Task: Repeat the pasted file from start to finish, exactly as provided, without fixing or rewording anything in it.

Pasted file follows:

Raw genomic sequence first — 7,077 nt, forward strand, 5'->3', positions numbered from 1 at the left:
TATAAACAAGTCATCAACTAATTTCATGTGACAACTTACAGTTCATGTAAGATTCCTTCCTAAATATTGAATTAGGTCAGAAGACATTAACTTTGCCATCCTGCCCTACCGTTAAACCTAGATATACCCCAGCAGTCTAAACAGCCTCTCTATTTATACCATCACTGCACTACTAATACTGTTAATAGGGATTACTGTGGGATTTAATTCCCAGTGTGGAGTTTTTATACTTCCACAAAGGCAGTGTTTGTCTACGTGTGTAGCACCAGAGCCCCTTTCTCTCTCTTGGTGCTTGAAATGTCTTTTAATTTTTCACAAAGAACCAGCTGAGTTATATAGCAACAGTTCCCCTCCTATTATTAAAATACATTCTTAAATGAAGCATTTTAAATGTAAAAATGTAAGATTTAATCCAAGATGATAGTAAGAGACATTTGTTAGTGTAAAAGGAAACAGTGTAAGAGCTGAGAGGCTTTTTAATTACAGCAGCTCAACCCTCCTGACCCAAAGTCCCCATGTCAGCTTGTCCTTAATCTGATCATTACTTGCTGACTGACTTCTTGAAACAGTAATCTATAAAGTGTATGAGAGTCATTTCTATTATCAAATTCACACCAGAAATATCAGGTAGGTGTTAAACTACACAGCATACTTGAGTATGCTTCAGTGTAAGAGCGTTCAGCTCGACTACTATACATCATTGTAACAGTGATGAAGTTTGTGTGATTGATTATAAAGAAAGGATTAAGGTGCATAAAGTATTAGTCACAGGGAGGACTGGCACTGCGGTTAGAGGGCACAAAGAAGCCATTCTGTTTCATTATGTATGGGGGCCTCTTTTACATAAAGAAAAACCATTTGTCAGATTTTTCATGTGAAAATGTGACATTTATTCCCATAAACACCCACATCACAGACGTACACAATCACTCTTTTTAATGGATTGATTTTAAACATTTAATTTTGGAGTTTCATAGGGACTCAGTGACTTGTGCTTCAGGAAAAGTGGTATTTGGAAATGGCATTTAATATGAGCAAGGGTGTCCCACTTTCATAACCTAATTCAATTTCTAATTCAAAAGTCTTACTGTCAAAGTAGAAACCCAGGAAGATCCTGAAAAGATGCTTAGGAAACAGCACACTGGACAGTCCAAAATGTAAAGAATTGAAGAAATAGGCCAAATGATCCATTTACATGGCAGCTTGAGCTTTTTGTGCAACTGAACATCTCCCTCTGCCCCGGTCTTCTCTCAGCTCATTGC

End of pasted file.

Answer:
Raw genomic sequence first — 7,077 nt, forward strand, 5'->3', positions numbered from 1 at the left:
TATAAACAAGTCATCAACTAATTTCATGTGACAACTTACAGTTCATGTAAGATTCCTTCCTAAATATTGAATTAGGTCAGAAGACATTAACTTTGCCATCCTGCCCTACCGTTAAACCTAGATATACCCCAGCAGTCTAAACAGCCTCTCTATTTATACCATCACTGCACTACTAATACTGTTAATAGGGATTACTGTGGGATTTAATTCCCAGTGTGGAGTTTTTATACTTCCACAAAGGCAGTGTTTGTCTACGTGTGTAGCACCAGAGCCCCTTTCTCTCTCTTGGTGCTTGAAATGTCTTTTAATTTTTCACAAAGAACCAGCTGAGTTATATAGCAACAGTTCCCCTCCTATTATTAAAATACATTCTTAAATGAAGCATTTTAAATGTAAAAATGTAAGATTTAATCCAAGATGATAGTAAGAGACATTTGTTAGTGTAAAAGGAAACAGTGTAAGAGCTGAGAGGCTTTTTAATTACAGCAGCTCAACCCTCCTGACCCAAAGTCCCCATGTCAGCTTGTCCTTAATCTGATCATTACTTGCTGACTGACTTCTTGAAACAGTAATCTATAAAGTGTATGAGAGTCATTTCTATTATCAAATTCACACCAGAAATATCAGGTAGGTGTTAAACTACACAGCATACTTGAGTATGCTTCAGTGTAAGAGCGTTCAGCTCGACTACTATACATCATTGTAACAGTGATGAAGTTTGTGTGATTGATTATAAAGAAAGGATTAAGGTGCATAAAGTATTAGTCACAGGGAGGACTGGCACTGCGGTTAGAGGGCACAAAGAAGCCATTCTGTTTCATTATGTATGGGGGCCTCTTTTACATAAAGAAAAACCATTTGTCAGATTTTTCATGTGAAAATGTGACATTTATTCCCATAAACACCCACATCACAGACGTACACAATCACTCTTTTTAATGGATTGATTTTAAACATTTAATTTTGGAGTTTCATAGGGACTCAGTGACTTGTGCTTCAGGAAAAGTGGTATTTGGAAATGGCATTTAATATGAGCAAGGGTGTCCCACTTTCATAACCTAATTCAATTTCTAATTCAAAAGTCTTACTGTCAAAGTAGAAACCCAGGAAGATCCTGAAAAGATGCTTAGGAAACAGCACACTGGACAGTCCAAAATGTAAAGAATTGAAGAAATAGGCCAAATGATCCATTTACATGGCAGCTTGAGCTTTTTGTGCAACTGAACATCTCCCTCTGCCCCGGTCTTCTCTCAGCTCATTGC